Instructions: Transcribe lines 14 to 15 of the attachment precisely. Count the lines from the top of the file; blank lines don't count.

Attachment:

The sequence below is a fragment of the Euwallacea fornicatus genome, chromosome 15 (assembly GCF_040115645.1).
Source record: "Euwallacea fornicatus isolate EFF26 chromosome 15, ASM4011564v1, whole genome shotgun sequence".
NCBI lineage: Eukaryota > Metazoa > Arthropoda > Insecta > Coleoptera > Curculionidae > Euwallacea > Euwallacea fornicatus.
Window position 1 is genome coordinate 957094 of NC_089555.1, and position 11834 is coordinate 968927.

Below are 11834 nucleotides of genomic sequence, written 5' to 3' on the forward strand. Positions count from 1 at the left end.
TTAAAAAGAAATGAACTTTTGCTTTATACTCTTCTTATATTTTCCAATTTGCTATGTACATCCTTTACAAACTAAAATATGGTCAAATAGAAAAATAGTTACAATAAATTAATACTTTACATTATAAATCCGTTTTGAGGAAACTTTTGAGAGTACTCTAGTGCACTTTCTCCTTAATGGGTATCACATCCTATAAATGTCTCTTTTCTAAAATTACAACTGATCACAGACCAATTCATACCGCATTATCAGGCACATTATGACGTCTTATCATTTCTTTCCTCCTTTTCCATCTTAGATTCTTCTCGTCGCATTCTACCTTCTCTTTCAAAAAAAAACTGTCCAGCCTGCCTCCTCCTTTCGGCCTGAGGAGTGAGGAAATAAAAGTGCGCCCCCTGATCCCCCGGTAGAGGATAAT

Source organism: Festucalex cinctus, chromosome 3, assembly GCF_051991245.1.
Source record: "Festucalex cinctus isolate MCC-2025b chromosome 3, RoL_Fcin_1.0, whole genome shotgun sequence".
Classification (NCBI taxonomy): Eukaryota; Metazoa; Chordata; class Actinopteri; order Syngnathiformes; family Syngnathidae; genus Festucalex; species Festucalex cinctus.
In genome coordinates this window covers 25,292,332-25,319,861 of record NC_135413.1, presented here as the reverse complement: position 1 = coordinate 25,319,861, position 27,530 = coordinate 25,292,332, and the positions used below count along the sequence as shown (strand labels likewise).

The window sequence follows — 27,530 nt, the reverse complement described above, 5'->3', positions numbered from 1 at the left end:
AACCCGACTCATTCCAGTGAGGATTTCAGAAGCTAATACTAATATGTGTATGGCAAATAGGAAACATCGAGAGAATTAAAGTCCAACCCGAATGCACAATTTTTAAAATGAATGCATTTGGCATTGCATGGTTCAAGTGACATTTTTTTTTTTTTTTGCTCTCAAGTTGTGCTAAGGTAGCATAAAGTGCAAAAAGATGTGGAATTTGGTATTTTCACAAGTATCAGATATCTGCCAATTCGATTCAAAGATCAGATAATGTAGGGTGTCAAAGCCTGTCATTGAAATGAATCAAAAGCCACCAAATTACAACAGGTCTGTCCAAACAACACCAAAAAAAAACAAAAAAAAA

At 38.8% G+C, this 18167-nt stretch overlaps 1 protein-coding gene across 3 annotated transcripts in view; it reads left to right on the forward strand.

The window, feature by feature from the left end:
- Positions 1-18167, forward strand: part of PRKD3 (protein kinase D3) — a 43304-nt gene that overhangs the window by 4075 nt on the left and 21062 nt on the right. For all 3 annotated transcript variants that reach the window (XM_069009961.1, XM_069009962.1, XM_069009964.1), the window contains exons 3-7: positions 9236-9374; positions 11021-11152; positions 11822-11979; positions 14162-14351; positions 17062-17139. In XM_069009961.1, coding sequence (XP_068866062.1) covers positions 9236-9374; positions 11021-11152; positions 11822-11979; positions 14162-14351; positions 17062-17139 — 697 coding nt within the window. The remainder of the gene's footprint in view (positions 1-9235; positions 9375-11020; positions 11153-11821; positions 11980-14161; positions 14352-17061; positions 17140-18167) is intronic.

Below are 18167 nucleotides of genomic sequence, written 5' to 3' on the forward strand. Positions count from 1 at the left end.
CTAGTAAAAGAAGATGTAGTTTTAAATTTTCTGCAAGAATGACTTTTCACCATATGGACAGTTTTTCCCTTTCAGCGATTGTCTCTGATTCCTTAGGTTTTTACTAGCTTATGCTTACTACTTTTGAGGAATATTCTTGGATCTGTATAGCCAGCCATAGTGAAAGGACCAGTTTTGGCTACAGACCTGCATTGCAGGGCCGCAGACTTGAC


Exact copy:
The window, feature by feature from the left end:
- Positions 1-18167, forward strand: part of PRKD3 (protein kinase D3) — a 43304-nt gene that overhangs the window by 4075 nt on the left and 21062 nt on the right. For all 3 annotated transcript variants that reach the window (XM_069009961.1, XM_069009962.1, XM_069009964.1), the window contains exons 3-7: positions 9236-9374; positions 11021-11152; positions 11822-11979; positions 14162-14351; positions 17062-17139. In XM_069009961.1, coding sequence (XP_068866062.1) covers positions 9236-9374; positions 11021-11152; positions 11822-11979; positions 14162-14351; positions 17062-17139 — 697 coding nt within the window. The remainder of the gene's footprint in view (positions 1-9235; positions 9375-11020; positions 11153-11821; positions 11980-14161; positions 14352-17061; positions 17140-18167) is intronic.